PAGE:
23 October 2016
A PLA band performs during an official function. Non-combat reform in the Chinese military might mean the end of PLA marching bands and orchestras. Photo: China Daily
A PLA band performs during an official function. Non-combat reform in the Chinese military might mean the end of PLA marching bands and orchestras. Photo: China Daily

What happens now to PLA marching bands and national rugby team?

China this weekend overreacted and denounced a United States Department of Defense report on its military and security developments, urging the US to abandon its Cold War mentality.

“China unswervingly follows the path of peaceful development and a national defense policy that is defensive in nature, and remains a staunch force in maintaining peace and stability of the Asia-Pacific and the world,” foreign ministry spokeswoman Hua Chunying said.

The report, released by the Pentagon on Friday, is an annual update on China’s military reform and modernization.

For me and to most, the report was a straightforward, relatively quick read that summarizes China’s current strategy, trends and new capabilities, including what could be considered the ultimate military asset for a rising superpower: the ability to deliver nuclear warheads nearly anywhere on earth.

The 98-page document also assesses the PLA Navy’s ability to prevent a third party, such as the United States, from interfering with operations off China’s coast in a Taiwan contingency or conflict in the East or South China Sea. (Spoiler alert: The PLA Navy’s ability to perform these missions is modest at best.)

As expected, China is also focusing on counter-space, offensive cyber operations, and electronic warfare capabilities meant to deny adversaries the advantages of modern, informationized warfare.

The report notes that reforms likely under consideration include beefing up the number of PLA Navy and PLA Air Force personnel, particularly “new-type combat forces” in aviation, cyber, and special forces.

Regretfully, reduction of non-combat positions in the PLA General Political Department’s Culture and Arts Bureau and Culture and Sports Bureau could also mean the end of PLA marching bands, orchestras and even the national rugby team.

I hope they keep the People’s Liberation Army Song and Dance Troupe, though, as their propaganda videos are a sight to behold. (Who can forget their rousing rendition of “Little Apple?”).

Besides, if they get the hook, it would put Major Gen. Peng Liyuan, also known as President Xi Jinxing’s wife, out of a job.

China’s approach to international relations of late seeks to strengthen its economy, modernize the military and solidify the CPC’s hold on power.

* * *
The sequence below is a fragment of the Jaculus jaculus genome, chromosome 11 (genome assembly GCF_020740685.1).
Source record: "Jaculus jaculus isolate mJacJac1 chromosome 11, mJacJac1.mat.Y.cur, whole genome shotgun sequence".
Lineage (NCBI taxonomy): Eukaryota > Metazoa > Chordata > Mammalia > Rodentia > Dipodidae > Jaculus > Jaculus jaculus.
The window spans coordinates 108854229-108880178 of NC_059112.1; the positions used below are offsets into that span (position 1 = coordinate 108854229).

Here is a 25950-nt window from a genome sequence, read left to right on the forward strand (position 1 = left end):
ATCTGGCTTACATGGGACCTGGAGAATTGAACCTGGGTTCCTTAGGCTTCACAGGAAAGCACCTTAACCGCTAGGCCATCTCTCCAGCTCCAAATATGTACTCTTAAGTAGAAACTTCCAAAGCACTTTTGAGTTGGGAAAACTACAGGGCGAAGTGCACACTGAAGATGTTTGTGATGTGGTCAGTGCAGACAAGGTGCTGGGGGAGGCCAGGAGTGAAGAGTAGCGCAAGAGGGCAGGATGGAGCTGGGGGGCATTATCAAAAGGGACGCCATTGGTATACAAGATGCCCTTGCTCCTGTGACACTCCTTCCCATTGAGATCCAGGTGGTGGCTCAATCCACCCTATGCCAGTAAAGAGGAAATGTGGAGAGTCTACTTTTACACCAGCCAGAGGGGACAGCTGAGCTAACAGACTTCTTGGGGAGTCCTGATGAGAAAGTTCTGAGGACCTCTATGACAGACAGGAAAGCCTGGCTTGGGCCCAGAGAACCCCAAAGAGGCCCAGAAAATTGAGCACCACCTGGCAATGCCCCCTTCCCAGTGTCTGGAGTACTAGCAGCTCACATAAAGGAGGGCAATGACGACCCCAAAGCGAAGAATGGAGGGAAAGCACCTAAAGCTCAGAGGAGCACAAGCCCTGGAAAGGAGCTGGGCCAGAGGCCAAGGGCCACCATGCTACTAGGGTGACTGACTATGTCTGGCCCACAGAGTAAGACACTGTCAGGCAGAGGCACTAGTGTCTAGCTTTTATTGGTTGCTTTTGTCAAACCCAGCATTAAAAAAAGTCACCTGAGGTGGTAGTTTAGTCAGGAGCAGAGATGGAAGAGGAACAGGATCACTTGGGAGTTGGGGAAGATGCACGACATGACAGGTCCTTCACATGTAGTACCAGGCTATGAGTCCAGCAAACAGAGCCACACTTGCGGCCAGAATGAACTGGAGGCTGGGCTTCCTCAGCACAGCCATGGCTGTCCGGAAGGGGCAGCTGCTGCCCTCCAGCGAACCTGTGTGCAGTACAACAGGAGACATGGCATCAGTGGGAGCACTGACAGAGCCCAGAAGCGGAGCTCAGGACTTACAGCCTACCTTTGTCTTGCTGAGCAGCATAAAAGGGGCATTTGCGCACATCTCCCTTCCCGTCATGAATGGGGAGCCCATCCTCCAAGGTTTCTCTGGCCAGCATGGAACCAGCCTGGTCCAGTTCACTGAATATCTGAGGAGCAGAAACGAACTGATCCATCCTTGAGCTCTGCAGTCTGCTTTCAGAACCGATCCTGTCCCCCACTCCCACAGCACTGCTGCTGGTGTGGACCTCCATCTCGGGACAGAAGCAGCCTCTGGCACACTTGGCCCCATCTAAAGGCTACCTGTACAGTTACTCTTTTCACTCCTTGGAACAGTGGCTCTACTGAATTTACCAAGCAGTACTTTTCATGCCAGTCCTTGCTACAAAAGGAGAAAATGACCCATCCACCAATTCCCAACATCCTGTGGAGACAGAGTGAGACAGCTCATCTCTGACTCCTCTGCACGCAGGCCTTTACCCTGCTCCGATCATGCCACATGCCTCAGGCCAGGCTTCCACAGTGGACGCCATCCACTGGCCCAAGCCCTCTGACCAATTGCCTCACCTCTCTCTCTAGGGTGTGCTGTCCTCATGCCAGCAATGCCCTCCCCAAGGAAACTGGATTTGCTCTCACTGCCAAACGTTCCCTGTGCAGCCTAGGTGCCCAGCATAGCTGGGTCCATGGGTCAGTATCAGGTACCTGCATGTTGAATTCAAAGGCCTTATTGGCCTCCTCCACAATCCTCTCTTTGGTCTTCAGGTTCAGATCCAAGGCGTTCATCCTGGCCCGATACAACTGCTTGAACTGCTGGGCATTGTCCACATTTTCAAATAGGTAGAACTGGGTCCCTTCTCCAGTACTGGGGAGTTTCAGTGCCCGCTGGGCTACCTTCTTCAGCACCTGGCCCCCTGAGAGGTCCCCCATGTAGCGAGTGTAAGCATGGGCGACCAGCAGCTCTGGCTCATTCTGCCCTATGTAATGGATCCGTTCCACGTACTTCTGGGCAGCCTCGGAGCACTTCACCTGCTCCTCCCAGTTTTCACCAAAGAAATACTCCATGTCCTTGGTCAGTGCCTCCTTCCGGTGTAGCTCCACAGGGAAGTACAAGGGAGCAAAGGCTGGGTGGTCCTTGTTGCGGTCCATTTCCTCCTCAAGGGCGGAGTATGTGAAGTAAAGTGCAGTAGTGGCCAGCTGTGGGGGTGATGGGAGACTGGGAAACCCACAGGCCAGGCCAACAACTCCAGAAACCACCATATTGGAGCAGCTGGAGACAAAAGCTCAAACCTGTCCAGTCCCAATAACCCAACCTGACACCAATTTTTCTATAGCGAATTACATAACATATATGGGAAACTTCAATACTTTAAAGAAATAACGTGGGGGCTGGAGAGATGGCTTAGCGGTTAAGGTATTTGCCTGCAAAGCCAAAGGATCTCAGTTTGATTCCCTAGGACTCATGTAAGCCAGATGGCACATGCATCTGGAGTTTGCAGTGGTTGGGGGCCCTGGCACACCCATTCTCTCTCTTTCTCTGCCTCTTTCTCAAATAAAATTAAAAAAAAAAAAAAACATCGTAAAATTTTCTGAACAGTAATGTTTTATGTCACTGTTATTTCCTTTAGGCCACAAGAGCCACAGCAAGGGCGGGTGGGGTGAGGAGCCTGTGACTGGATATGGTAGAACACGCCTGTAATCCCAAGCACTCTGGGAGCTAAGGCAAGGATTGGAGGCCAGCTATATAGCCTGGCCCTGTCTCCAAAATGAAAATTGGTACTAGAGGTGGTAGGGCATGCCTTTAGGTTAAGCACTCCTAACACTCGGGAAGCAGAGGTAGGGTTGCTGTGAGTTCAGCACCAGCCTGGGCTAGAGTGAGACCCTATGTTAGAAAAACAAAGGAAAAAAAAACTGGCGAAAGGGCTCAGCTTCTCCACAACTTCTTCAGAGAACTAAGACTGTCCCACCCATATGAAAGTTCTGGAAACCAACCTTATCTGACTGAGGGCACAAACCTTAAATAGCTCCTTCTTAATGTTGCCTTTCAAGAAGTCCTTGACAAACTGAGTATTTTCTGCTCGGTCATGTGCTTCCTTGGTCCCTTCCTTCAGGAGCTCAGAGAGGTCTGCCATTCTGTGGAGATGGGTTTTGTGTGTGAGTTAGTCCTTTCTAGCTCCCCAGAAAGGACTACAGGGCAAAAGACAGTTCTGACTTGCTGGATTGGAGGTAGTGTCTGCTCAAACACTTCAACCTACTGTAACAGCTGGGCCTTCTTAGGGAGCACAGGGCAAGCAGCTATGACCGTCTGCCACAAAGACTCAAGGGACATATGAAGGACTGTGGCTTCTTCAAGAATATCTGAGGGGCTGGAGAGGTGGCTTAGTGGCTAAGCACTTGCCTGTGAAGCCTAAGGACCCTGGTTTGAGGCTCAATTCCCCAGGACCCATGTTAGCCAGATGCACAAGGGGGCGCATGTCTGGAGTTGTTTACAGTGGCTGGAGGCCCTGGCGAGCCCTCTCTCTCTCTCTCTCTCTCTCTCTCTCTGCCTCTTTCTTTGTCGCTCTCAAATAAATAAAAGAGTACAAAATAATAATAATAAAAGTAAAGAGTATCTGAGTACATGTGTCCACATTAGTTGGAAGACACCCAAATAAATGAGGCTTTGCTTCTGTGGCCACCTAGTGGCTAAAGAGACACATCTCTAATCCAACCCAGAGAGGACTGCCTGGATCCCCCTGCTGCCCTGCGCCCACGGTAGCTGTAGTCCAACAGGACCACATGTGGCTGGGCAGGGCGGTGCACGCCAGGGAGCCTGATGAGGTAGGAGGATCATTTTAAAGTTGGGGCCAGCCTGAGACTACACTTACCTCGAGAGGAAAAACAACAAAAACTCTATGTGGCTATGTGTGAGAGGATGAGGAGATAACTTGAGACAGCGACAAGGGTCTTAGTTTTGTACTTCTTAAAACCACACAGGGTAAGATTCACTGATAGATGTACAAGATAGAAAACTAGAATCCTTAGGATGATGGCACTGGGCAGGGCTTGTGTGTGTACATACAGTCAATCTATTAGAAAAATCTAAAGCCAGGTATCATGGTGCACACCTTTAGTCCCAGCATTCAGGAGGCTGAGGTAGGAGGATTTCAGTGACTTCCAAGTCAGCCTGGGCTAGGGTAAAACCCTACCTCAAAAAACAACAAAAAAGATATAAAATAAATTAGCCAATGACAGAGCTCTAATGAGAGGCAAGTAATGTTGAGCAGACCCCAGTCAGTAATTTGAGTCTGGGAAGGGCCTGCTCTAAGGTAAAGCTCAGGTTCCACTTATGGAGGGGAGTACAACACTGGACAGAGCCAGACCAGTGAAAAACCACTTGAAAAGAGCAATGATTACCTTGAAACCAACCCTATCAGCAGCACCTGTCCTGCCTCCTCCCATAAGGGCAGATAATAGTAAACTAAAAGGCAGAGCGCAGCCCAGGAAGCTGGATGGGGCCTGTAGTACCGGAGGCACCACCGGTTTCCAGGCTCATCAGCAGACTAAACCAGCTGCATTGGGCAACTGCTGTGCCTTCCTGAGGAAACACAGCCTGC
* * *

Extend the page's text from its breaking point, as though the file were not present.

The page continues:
That said, China should see the Pentagon report as more of a tribute to real progress than anything else.

The report played up “China’s military threat” in disregard of facts and make groundless accusations of China’s defense and military building, said defense ministry spokesperson Geng Yansheng in a statement.

“China’s moves to safeguard territorial sovereignty and maritime rights are justified, reasonable and legitimate and are beyond reproach,” Geng said.

The foreign ministry’s Hua added: “We urge the US to abandon its Cold War mindset, take off its colored glasses and have an objective and rational understanding of China’s military development.”

State media also decried the report.

“[The report] distorts China’s peaceful development strategies and its justified moves to uphold sovereignty in the East China Sea and South China Sea,” said People’s Daily.

“While the whole world is busy eulogizing the peace brought by the victory of World War II 70 years ago, Uncle Sam played out a disturbingly hoarse dissonance by launching a spiteful attack on China’s peace-oriented military development,” said a Xinhua op-ed.

“The US report makes willful speculations and comments on China’s military growth in defiance of the facts,” said CCTV.

A China Daily headline urged the Pentagon to “rationally” view military strength.

In an interview, Andrew S. Erickson, an associate professor at the United States Naval War College, told the New York Times: “The report indeed represents, in Chinese parlance, an effort to ‘seek truth from facts’. In an annual political ritual, Chinese state mouthpieces denounce the report — yet rarely address its substance at all, let alone disprove any specifics.”

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